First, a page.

Raising a left-handed child
Being left-handed is a challenge – and a blessing too. Here’s how to make it easier.
Being left-handed is not just about writing with a hand that only 11% of the population do. There are some strong advantages for your left-handed child and there are also a few challenges you need to be aware of.

Interesting facts about lefties
  • Left-handed children are generally right-brain dominant, meaning they are often more creative, emotional and think holistically (as opposed to logically and in great detail).
  • Scientist, Clyde Francks, isolated a gene called LRRTM1 that contributes to left-handedness. This means that it can be inherited and is predominantly from the father's side.
  • You can discover which hand your child favours from a very young age (7 to 9 months old), however it is only definite between the age of 3 and 6 years. Take note of which hand they repeatedly choose to reach for a toy or when touching something, and remember that when very young most babies are ambidextrous.
  • When stirring with a spoon, righties tend to stir clockwise, lefties counterclockwise.
  • Stuttering and dyslexia occur more often in left-handers (particularly if they are forced to change their writing hand as a child).
  • The corpus callosum (the part of the brain that allows communication between the two halves of the brain) is up to 11% larger in left-handed people.
  • Left-handed men who graduate from university earn 26% more than their right-handed peers. In fact, some of the world's wealthiest people are left-handed (e.g. Bill Gates and Oprah Winfrey).
  • Lefties are on the extreme of intelligence scales.  Many are geniuses and others have severe learning problems. 
  • There is a high tendency in twins for one to be left-handed.
  • Left-handers reach puberty on average 4 to 5 months after right-handers.
  • New research suggests that left-handed people often perform better than right-handers at fast or difficult tasks that involve lots of information or stimuli. Lefties may be better at playing fast computer games, talking while driving in heavy traffic and flying a jet aeroplane - activities that need both hemispheres of the brain to process information quickly.
  • Lefties often favour their left eyes as well, when using cameras, telescopes and microscopes.
Parenting a lefty
  • Allow your child the creative freedom to develop their strong artistic side.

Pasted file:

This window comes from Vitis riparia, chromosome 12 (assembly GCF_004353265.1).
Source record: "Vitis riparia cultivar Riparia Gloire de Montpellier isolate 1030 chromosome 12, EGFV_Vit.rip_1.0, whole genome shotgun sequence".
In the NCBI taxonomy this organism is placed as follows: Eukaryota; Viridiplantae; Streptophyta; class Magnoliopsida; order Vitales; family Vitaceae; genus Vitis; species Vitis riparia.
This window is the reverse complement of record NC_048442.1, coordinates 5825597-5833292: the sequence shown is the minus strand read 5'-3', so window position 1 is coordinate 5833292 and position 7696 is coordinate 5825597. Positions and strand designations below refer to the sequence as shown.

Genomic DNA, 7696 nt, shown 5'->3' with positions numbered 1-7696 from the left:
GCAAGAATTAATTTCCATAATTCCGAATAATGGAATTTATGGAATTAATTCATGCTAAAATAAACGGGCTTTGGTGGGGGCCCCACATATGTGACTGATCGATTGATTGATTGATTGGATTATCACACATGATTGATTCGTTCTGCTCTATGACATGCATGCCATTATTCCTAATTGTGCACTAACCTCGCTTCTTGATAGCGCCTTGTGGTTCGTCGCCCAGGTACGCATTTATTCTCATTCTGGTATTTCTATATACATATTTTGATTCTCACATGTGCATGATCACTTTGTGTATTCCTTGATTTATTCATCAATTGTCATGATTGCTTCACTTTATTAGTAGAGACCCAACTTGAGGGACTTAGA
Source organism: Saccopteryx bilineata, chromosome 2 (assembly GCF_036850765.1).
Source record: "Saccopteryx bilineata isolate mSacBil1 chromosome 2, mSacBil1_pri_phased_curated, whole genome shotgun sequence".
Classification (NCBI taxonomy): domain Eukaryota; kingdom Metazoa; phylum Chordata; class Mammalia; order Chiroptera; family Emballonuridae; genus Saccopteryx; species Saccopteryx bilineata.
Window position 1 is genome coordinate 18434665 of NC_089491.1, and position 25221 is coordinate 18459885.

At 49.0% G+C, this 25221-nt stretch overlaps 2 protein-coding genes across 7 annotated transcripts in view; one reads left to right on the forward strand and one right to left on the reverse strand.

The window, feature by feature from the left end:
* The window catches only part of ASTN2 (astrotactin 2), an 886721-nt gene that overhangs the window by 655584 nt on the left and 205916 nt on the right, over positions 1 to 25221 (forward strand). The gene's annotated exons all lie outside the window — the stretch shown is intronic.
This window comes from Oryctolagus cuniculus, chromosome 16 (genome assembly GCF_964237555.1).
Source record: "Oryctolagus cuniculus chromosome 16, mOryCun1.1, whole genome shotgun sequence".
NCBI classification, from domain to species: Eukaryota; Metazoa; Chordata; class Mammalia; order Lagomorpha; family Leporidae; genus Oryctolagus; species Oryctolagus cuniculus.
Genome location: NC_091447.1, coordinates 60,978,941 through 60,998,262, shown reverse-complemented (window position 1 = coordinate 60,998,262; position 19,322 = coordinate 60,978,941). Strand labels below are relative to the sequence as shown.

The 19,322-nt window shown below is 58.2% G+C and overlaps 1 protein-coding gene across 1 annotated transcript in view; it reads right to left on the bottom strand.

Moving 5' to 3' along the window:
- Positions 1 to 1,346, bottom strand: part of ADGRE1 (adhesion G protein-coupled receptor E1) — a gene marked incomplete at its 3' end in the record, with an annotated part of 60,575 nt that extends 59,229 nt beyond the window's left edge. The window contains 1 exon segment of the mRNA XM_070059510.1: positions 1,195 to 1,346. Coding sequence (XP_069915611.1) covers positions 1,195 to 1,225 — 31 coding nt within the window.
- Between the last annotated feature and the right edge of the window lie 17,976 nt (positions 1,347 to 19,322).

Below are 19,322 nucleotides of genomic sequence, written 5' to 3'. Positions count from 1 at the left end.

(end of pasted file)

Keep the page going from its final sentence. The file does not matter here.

• Encourage your child to participate in sport, as this is where lefties often excel.  This may be because the right side of the brain controls spatial awareness, which is directly linked to the dominant left hand. This gives lefties an advantage when thinking in three dimensions.
  • Remember that there are considerations you need to keep in mind - such as supplying left-handed scissors, smudge-free pencils, making the computer's mouse left-friendly, giving them a left-handed desk, etc.
  • Encourage creativity and right-brain thinking.  For example:  Have your child write their name as usual and then ask them to do it in mirror writing (right to left, rather than left to right).  Repeat it upside down.  There are dozens of other activities you can find to stimulate their natural right-brain tendencies.
  • Learn left-handed writing techniques that will help your child with aching wrists, smudged work, bad posture and slow writing.  There are subtle, yet vital differences in posture, grip and letter formation that not all teachers are aware of.
  • Teaching your left-handed child how to do a task such as tying a shoelace may prove difficult.  In order to have the child see the hand movements in the proper direction, sit opposite your child rather than next to or behind them. Be your child's mirror.
  • Don't ever try to force your child to write with their right hand.  Allow them to follow their natural preference because this is where their strengths lie. 
Read more about famous lefties and useful resources.

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